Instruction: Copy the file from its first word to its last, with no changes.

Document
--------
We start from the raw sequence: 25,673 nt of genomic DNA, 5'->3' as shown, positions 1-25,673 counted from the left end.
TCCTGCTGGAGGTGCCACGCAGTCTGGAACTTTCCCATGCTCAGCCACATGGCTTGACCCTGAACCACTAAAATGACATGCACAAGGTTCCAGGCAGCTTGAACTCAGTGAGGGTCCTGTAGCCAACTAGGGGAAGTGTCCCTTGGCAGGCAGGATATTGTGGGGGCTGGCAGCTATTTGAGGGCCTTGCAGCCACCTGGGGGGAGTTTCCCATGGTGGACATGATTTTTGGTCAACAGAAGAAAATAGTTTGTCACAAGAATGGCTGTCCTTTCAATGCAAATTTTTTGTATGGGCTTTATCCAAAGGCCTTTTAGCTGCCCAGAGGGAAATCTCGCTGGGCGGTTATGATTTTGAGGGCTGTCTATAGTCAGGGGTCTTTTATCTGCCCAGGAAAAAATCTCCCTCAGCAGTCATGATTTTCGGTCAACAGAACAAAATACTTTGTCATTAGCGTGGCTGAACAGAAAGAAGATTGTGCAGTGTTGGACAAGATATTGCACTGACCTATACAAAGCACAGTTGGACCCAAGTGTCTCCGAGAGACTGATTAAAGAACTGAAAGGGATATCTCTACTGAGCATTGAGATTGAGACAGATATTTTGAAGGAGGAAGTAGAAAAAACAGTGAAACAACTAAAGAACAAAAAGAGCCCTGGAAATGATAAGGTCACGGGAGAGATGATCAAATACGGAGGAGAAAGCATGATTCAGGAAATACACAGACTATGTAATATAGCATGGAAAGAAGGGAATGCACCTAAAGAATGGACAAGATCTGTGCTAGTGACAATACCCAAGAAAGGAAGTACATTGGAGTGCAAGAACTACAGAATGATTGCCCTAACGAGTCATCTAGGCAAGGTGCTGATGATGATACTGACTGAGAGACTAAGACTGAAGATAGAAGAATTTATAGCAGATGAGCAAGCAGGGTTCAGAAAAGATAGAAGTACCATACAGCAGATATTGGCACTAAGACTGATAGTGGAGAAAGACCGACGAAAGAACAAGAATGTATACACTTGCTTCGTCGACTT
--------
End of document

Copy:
We start from the raw sequence: 25,673 nt of genomic DNA, 5'->3' as shown, positions 1-25,673 counted from the left end.
TCCTGCTGGAGGTGCCACGCAGTCTGGAACTTTCCCATGCTCAGCCACATGGCTTGACCCTGAACCACTAAAATGACATGCACAAGGTTCCAGGCAGCTTGAACTCAGTGAGGGTCCTGTAGCCAACTAGGGGAAGTGTCCCTTGGCAGGCAGGATATTGTGGGGGCTGGCAGCTATTTGAGGGCCTTGCAGCCACCTGGGGGGAGTTTCCCATGGTGGACATGATTTTTGGTCAACAGAAGAAAATAGTTTGTCACAAGAATGGCTGTCCTTTCAATGCAAATTTTTTGTATGGGCTTTATCCAAAGGCCTTTTAGCTGCCCAGAGGGAAATCTCGCTGGGCGGTTATGATTTTGAGGGCTGTCTATAGTCAGGGGTCTTTTATCTGCCCAGGAAAAAATCTCCCTCAGCAGTCATGATTTTCGGTCAACAGAACAAAATACTTTGTCATTAGCGTGGCTGAACAGAAAGAAGATTGTGCAGTGTTGGACAAGATATTGCACTGACCTATACAAAGCACAGTTGGACCCAAGTGTCTCCGAGAGACTGATTAAAGAACTGAAAGGGATATCTCTACTGAGCATTGAGATTGAGACAGATATTTTGAAGGAGGAAGTAGAAAAAACAGTGAAACAACTAAAGAACAAAAAGAGCCCTGGAAATGATAAGGTCACGGGAGAGATGATCAAATACGGAGGAGAAAGCATGATTCAGGAAATACACAGACTATGTAATATAGCATGGAAAGAAGGGAATGCACCTAAAGAATGGACAAGATCTGTGCTAGTGACAATACCCAAGAAAGGAAGTACATTGGAGTGCAAGAACTACAGAATGATTGCCCTAACGAGTCATCTAGGCAAGGTGCTGATGATGATACTGACTGAGAGACTAAGACTGAAGATAGAAGAATTTATAGCAGATGAGCAAGCAGGGTTCAGAAAAGATAGAAGTACCATACAGCAGATATTGGCACTAAGACTGATAGTGGAGAAAGACCGACGAAAGAACAAGAATGTATACACTTGCTTCGTCGACTT